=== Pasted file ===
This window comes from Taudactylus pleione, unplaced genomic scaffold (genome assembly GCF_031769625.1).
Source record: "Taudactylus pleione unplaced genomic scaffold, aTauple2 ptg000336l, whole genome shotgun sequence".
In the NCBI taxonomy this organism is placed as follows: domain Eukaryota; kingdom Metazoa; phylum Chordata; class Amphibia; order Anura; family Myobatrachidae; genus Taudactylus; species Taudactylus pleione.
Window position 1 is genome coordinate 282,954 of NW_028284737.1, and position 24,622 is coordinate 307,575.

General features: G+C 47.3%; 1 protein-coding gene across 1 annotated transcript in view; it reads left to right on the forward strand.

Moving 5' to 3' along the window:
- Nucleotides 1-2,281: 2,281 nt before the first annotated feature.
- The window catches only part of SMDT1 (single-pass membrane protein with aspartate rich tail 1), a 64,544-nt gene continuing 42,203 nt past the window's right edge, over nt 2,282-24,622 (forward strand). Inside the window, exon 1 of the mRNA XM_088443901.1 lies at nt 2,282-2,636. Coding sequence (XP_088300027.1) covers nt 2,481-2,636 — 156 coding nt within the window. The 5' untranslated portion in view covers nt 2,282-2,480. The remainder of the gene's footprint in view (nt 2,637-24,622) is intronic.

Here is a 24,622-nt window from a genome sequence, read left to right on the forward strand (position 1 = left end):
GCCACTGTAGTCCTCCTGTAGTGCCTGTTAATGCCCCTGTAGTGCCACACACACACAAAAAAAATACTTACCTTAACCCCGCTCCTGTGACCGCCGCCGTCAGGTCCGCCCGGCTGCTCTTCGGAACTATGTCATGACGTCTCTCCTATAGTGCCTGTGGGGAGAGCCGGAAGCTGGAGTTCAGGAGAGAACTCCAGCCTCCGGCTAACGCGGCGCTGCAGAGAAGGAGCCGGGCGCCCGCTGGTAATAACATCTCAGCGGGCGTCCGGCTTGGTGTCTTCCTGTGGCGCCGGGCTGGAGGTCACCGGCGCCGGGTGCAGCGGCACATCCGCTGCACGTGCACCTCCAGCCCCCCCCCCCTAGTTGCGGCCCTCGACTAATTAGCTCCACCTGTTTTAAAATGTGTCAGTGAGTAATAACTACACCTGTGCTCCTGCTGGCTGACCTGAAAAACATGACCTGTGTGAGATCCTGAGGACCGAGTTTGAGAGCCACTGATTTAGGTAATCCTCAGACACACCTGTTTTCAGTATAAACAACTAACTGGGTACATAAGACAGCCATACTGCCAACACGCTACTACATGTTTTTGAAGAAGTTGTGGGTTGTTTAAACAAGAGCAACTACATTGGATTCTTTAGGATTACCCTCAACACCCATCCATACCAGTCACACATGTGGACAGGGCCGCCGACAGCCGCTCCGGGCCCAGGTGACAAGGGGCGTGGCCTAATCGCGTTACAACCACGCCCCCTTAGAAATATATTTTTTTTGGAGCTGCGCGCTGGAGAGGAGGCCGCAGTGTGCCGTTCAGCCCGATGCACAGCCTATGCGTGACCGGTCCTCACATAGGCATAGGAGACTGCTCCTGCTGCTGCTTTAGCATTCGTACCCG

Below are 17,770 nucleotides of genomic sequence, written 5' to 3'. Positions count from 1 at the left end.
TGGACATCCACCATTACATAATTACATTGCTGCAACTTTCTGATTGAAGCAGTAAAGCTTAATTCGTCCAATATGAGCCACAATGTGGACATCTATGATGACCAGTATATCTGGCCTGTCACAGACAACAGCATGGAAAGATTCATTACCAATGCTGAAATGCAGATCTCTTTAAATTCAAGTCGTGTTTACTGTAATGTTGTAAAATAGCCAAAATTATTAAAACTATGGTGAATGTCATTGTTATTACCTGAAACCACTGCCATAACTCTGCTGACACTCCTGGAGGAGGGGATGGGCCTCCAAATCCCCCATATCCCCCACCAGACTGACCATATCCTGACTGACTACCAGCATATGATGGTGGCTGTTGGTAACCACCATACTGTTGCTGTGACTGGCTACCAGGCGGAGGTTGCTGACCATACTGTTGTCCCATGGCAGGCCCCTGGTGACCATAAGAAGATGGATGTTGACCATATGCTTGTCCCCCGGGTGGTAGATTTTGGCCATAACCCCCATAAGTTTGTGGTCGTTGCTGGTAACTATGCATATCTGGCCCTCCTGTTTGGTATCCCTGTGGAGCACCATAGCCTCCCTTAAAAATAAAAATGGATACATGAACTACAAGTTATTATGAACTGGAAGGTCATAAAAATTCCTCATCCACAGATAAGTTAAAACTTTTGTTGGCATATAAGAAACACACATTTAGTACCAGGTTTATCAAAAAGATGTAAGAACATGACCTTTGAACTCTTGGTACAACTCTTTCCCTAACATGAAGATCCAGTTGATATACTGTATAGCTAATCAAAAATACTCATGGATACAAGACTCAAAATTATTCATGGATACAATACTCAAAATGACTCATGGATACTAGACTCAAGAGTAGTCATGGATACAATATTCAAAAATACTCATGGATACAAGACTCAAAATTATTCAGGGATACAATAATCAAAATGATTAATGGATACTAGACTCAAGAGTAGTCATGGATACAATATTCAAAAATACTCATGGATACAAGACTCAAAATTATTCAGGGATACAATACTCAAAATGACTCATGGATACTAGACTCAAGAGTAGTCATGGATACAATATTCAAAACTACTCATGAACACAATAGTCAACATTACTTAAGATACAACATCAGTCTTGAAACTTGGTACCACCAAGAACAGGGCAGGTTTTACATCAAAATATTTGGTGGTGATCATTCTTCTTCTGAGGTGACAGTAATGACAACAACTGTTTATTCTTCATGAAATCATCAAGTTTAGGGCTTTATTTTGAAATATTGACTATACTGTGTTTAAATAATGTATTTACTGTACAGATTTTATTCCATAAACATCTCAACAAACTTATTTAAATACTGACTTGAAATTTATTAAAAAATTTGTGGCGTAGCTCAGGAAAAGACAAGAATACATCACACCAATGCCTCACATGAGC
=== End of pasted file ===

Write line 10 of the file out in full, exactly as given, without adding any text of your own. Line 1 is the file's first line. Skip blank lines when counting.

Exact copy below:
GCCACTGTAGTCCTCCTGTAGTGCCTGTTAATGCCCCTGTAGTGCCACACACACACAAAAAAAATACTTACCTTAACCCCGCTCCTGTGACCGCCGCCGTCAGGTCCGCCCGGCTGCTCTTCGGAACTATGTCATGACGTCTCTCCTATAGTGCCTGTGGGGAGAGCCGGAAGCTGGAGTTCAGGAGAGAACTCCAGCCTCCGGCTAACGCGGCGCTGCAGAGAAGGAGCCGGGCGCCCGCTGGTAATAACATCTCAGCGGGCGTCCGGCTTGGTGTCTTCCTGTGGCGCCGGGCTGGAGGTCACCGGCGCCGGGTGCAGCGGCACATCCGCTGCACGTGCACCTCCAGCCCCCCCCCCCTAGTTGCGGCCCTCGACTAATTAGCTCCACCTGTTTTAAAATGTGTCAGTGAGTAATAACTACACCTGTGCTCCTGCTGGCTGACCTGAAAAACATGACCTGTGTGAGATCCTGAGGACCGAGTTTGAGAGCCACTGATTTAGGTAATCCTCAGACACACCTGTTTTCAGTATAAACAACTAACTGGGTACATAAGACAGCCATACTGCCAACACGCTACTACATGTTTTTGAAGAAGTTGTGGGTTGTTTAAACAAGAGCAACTACATTGGATTCTTTAGGATTACCCTCAACACCCATCCATACCAGTCACACATGTGGACAGGGCCGCCGACAGCCGCTCCGGGCCCAGGTGACAAGGGGCGTGGCCTAATCGCGTTACAACCACGCCCCCTTAGAAATATATTTTTTTTGGAGCTGCGCGCTGGAGAGGAGGCCGCAGTGTGCCGTTCAGCCCGATGCACAGCCTATGCGTGACCGGTCCTCACATAGGCATAGGAGACTGCTCCTGCTGCTGCTTTAGCATTCGTACCCG